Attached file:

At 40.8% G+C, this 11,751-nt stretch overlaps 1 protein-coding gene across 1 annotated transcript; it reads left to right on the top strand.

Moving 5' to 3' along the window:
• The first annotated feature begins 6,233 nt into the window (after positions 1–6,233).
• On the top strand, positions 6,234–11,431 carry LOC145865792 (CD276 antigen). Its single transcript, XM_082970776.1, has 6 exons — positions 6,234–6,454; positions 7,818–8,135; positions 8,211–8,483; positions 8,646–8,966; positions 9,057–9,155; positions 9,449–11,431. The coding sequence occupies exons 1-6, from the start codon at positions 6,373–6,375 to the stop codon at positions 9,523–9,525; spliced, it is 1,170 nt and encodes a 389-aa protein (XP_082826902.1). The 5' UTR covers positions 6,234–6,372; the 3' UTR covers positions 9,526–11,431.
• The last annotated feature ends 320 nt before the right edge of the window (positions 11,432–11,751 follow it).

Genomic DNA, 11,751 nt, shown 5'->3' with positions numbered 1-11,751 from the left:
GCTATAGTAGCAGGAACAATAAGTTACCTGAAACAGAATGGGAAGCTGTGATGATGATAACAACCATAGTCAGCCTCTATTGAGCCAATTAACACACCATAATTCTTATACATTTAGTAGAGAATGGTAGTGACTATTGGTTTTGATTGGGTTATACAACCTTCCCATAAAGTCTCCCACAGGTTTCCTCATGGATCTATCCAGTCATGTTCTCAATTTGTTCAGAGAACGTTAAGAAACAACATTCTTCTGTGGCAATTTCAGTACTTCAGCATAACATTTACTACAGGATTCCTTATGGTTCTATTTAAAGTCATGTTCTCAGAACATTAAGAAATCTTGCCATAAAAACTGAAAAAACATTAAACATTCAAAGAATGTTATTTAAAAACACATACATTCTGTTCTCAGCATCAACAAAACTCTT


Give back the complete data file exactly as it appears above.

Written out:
At 40.8% G+C, this 11,751-nt stretch overlaps 1 protein-coding gene across 1 annotated transcript; it reads left to right on the top strand.

Moving 5' to 3' along the window:
• The first annotated feature begins 6,233 nt into the window (after positions 1–6,233).
• On the top strand, positions 6,234–11,431 carry LOC145865792 (CD276 antigen). Its single transcript, XM_082970776.1, has 6 exons — positions 6,234–6,454; positions 7,818–8,135; positions 8,211–8,483; positions 8,646–8,966; positions 9,057–9,155; positions 9,449–11,431. The coding sequence occupies exons 1-6, from the start codon at positions 6,373–6,375 to the stop codon at positions 9,523–9,525; spliced, it is 1,170 nt and encodes a 389-aa protein (XP_082826902.1). The 5' UTR covers positions 6,234–6,372; the 3' UTR covers positions 9,526–11,431.
• The last annotated feature ends 320 nt before the right edge of the window (positions 11,432–11,751 follow it).

Genomic DNA, 11,751 nt, shown 5'->3' with positions numbered 1-11,751 from the left:
GCTATAGTAGCAGGAACAATAAGTTACCTGAAACAGAATGGGAAGCTGTGATGATGATAACAACCATAGTCAGCCTCTATTGAGCCAATTAACACACCATAATTCTTATACATTTAGTAGAGAATGGTAGTGACTATTGGTTTTGATTGGGTTATACAACCTTCCCATAAAGTCTCCCACAGGTTTCCTCATGGATCTATCCAGTCATGTTCTCAATTTGTTCAGAGAACGTTAAGAAACAACATTCTTCTGTGGCAATTTCAGTACTTCAGCATAACATTTACTACAGGATTCCTTATGGTTCTATTTAAAGTCATGTTCTCAGAACATTAAGAAATCTTGCCATAAAAACTGAAAAAACATTAAACATTCAAAGAATGTTATTTAAAAACACATACATTCTGTTCTCAGCATCAACAAAACTCTT